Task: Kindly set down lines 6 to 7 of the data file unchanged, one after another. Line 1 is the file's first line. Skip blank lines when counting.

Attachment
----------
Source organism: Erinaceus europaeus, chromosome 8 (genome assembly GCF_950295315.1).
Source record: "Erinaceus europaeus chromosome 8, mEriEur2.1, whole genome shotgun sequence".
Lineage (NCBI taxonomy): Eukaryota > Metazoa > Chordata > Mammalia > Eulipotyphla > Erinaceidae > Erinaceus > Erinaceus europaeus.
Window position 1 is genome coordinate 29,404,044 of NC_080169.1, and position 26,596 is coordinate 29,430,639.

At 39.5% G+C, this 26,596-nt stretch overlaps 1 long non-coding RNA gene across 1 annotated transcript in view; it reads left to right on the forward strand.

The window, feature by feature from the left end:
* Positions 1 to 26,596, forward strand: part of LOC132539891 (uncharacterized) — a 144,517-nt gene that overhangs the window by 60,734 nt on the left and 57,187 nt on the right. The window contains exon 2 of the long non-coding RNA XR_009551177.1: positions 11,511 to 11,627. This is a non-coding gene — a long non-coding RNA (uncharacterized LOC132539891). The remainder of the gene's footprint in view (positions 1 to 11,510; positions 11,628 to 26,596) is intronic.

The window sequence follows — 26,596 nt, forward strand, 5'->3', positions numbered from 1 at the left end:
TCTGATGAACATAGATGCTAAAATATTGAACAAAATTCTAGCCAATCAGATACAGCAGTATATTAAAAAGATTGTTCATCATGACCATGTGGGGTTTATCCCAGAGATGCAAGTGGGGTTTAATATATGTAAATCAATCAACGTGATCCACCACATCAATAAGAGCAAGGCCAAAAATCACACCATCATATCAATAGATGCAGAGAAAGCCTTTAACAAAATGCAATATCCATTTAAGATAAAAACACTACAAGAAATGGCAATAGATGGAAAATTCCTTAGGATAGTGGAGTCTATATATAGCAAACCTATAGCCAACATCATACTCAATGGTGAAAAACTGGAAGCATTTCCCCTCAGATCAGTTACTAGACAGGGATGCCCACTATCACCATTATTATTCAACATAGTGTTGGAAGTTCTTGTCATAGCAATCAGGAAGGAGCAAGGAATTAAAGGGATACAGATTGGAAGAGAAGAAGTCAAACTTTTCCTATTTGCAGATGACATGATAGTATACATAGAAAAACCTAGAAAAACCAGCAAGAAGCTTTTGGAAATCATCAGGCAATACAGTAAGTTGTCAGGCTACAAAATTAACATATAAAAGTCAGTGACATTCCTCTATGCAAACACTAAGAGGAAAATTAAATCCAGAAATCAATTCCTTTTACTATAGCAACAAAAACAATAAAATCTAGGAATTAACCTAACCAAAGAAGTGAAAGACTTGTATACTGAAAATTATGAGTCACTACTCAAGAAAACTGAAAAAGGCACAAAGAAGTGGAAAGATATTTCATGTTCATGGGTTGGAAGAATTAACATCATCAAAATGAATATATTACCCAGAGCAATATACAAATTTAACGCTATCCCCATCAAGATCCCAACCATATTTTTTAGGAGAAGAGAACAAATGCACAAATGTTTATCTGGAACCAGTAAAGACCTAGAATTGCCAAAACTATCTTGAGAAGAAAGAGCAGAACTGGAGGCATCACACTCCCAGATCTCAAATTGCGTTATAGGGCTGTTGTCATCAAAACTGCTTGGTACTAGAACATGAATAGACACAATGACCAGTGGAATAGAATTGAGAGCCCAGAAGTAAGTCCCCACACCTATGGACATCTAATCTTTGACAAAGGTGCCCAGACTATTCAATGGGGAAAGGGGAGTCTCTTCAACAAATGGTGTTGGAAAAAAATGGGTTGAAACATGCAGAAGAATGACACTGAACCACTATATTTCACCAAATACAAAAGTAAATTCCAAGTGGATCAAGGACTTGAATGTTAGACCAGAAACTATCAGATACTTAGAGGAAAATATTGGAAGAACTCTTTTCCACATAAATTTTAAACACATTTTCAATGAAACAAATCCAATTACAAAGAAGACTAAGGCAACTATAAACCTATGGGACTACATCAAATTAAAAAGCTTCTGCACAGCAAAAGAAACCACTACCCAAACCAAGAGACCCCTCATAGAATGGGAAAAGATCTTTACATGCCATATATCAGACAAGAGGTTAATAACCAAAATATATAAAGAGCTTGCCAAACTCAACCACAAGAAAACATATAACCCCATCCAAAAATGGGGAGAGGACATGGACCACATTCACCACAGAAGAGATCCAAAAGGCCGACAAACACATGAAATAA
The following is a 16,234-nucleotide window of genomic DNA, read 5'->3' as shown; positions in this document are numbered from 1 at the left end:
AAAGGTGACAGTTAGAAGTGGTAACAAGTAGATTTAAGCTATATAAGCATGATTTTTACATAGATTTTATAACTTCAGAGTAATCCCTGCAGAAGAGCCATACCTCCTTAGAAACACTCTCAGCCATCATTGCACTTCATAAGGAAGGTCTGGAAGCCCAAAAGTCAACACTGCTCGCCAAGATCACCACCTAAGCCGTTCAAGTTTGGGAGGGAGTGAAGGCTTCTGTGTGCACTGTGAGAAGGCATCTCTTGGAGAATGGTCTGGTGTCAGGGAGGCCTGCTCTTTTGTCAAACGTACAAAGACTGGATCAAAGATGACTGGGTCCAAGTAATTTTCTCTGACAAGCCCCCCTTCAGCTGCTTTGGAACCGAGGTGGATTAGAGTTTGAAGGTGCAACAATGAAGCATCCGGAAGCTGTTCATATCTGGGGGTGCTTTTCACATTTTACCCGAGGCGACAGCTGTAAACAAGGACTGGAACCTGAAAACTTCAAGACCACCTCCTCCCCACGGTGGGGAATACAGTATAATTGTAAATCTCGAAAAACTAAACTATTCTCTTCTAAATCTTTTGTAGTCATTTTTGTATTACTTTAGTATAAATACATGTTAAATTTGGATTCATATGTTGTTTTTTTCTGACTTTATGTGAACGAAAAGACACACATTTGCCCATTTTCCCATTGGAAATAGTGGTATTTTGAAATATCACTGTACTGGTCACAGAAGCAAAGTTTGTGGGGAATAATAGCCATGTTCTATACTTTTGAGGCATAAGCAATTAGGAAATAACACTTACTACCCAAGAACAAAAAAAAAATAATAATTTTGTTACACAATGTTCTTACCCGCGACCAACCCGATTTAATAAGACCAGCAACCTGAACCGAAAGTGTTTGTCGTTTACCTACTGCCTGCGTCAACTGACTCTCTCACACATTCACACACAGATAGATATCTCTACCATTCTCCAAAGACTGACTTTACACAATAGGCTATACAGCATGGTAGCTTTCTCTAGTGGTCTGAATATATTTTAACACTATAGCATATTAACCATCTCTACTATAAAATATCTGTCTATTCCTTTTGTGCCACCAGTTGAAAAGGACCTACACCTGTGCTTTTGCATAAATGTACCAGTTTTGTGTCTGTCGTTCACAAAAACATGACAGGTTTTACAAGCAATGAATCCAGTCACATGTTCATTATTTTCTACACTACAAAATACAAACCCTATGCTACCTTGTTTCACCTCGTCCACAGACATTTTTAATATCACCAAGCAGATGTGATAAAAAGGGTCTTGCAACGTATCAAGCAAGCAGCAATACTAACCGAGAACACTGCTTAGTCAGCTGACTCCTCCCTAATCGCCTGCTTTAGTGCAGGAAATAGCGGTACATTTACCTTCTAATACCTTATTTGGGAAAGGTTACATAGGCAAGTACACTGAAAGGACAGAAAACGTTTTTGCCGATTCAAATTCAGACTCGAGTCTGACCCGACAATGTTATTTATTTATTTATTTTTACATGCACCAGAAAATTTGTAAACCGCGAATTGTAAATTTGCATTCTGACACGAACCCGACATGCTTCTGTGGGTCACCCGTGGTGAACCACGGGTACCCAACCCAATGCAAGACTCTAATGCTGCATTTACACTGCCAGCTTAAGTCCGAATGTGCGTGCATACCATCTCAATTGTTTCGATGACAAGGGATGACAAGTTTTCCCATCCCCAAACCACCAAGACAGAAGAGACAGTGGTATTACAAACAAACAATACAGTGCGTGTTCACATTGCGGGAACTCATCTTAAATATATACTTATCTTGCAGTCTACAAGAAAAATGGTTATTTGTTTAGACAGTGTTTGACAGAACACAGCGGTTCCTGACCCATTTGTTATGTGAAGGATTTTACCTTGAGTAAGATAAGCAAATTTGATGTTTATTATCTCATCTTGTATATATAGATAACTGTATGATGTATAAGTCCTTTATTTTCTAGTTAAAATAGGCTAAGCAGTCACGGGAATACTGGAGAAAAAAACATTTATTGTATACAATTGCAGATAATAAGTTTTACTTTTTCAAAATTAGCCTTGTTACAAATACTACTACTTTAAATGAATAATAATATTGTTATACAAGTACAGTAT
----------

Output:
The window, feature by feature from the left end:
* Positions 1 to 26,596, forward strand: part of LOC132539891 (uncharacterized) — a 144,517-nt gene that overhangs the window by 60,734 nt on the left and 57,187 nt on the right. The window contains exon 2 of the long non-coding RNA XR_009551177.1: positions 11,511 to 11,627. This is a non-coding gene — a long non-coding RNA (uncharacterized LOC132539891). The remainder of the gene's footprint in view (positions 1 to 11,510; positions 11,628 to 26,596) is intronic.